Diet and nutrient intakes and risk of non-hodgkin’s lymphoma in connecticut women.
Sommaire de l'article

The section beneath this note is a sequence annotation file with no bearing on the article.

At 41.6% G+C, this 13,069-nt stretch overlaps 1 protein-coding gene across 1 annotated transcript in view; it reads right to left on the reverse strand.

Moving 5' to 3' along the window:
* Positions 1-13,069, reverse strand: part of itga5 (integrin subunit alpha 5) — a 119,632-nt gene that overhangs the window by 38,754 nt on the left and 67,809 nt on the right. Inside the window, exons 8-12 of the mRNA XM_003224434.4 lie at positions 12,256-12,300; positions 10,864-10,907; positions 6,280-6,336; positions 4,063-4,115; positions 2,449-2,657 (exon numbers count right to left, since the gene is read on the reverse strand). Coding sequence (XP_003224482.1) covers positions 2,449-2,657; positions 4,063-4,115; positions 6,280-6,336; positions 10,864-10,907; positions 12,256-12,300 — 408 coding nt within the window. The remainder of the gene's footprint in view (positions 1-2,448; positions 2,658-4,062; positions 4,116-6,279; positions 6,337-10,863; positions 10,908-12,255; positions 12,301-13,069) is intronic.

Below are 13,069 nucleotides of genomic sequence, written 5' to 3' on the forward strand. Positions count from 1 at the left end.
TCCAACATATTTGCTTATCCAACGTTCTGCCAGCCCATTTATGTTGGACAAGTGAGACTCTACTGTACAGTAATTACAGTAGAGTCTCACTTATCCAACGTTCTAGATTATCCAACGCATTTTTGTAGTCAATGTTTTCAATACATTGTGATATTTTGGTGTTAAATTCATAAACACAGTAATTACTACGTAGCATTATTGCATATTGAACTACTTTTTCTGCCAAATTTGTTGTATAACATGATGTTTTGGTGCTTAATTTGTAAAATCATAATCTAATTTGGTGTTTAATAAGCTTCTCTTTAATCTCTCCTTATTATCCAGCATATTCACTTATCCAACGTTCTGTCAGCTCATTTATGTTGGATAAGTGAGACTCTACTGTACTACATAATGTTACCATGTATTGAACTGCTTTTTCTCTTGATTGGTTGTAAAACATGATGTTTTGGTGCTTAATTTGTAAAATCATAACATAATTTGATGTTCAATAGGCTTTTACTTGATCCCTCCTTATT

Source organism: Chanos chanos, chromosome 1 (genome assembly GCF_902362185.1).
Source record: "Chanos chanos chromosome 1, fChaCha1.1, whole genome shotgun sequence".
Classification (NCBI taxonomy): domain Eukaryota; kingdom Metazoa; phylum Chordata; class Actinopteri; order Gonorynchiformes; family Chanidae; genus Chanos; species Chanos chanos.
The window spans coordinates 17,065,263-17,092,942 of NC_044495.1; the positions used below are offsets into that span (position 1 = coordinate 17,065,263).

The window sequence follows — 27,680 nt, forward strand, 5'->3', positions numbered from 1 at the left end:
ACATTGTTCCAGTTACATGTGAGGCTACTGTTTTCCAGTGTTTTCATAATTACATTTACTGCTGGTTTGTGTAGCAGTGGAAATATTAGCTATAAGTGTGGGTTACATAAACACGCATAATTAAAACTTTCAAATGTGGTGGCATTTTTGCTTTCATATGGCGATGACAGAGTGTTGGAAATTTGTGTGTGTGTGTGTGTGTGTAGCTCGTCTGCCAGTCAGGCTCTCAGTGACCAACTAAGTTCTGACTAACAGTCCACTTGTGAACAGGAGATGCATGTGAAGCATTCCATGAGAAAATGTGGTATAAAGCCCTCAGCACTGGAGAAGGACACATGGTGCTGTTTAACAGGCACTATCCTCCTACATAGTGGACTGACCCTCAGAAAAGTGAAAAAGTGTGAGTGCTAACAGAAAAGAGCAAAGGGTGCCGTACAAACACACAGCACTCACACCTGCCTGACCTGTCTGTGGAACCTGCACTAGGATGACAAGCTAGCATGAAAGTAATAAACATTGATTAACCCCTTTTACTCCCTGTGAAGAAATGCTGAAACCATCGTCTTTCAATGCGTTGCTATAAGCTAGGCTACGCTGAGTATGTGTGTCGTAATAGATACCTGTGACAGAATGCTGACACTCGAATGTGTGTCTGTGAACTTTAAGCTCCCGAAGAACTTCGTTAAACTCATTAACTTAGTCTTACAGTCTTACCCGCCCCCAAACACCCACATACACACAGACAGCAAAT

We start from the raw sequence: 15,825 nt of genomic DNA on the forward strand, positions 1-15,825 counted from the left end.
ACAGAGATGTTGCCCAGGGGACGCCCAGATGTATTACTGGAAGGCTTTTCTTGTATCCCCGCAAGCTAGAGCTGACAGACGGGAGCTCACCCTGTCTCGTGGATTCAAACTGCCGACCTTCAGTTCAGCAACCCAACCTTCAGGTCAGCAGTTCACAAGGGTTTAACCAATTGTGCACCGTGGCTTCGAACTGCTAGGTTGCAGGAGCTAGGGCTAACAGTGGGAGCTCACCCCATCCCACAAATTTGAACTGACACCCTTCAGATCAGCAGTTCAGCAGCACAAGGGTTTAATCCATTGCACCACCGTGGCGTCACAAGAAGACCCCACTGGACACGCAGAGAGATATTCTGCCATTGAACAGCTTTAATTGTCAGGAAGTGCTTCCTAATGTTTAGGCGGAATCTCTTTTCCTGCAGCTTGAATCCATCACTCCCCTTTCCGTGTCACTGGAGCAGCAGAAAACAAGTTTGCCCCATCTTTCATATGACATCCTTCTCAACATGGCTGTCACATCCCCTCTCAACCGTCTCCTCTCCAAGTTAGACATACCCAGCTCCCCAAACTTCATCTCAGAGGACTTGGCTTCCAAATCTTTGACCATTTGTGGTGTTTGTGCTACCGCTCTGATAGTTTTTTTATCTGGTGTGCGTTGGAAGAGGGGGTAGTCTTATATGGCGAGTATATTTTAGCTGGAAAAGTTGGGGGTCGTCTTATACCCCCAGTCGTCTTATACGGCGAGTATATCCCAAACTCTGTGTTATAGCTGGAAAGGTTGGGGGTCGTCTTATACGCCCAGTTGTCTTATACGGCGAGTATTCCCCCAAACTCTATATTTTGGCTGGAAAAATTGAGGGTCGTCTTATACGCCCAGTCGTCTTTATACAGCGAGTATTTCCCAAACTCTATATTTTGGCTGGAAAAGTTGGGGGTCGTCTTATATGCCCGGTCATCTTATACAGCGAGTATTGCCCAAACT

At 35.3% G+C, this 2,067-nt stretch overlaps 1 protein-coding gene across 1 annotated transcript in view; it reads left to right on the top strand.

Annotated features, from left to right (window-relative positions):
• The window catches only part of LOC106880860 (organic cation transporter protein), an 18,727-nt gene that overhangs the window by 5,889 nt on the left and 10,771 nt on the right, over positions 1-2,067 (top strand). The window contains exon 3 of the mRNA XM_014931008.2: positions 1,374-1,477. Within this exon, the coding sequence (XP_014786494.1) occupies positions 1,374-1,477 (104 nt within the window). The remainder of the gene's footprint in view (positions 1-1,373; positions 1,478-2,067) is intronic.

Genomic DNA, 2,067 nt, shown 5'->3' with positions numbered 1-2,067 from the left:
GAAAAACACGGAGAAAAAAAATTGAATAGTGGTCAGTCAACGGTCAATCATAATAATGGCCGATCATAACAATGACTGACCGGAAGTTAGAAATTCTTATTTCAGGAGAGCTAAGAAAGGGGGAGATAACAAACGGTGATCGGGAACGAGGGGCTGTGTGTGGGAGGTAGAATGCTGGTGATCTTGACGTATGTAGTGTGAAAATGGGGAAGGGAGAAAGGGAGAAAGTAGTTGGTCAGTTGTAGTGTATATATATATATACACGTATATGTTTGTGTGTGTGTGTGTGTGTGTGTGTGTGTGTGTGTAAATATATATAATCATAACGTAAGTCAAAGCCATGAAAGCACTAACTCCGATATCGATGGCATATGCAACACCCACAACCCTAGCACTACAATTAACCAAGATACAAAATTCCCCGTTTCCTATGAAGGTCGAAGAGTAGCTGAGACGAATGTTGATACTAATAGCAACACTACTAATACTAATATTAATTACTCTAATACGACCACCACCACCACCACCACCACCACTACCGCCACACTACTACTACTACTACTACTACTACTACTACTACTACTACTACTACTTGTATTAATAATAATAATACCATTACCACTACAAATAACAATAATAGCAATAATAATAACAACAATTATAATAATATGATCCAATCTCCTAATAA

A population-based case-control study (601 cases and 717 controls) was conducted in 1995-2001 among Connecticut women to evaluate the relation between diet and nutrient intakes and the risk of non-Hodgkin’s lymphoma (NHL). When the highest quartile of intake was compared with the lowest, the authors found an increased risk of NHL associated with animal protein (odds ratio = 1.7, 95% confidence interval: 1.2, 2.4) and saturated fat (odds ratio = 1.9, 95% confidence interval: 1.1, 2.3) but a reduced risk for polyunsaturated fat (odds ratio = 0.6, 95% confidence interval: 0.4, 0.9) and no relation for vegetable protein and monounsaturated fat. An increased risk was also observed for higher intakes of retinol, eggs, and dairy products. On the other hand, a reduced risk was found for higher intakes of dietary fiber and for several fruit and vegetable items. Risk of NHL associated with diet and nutrient intakes appeared to vary based on NHL subtype. An association between dietary intake and NHL risk is biologically plausible because diets high in protein and fat may lead to altered immunocompetence, resulting in an increased risk of NHL. The antioxidant or inhibiting nitrosation reaction properties of vegetables and fruits may result in a reduced risk. Further investigation of the role of dietary intakes on the risk of NHL is warranted.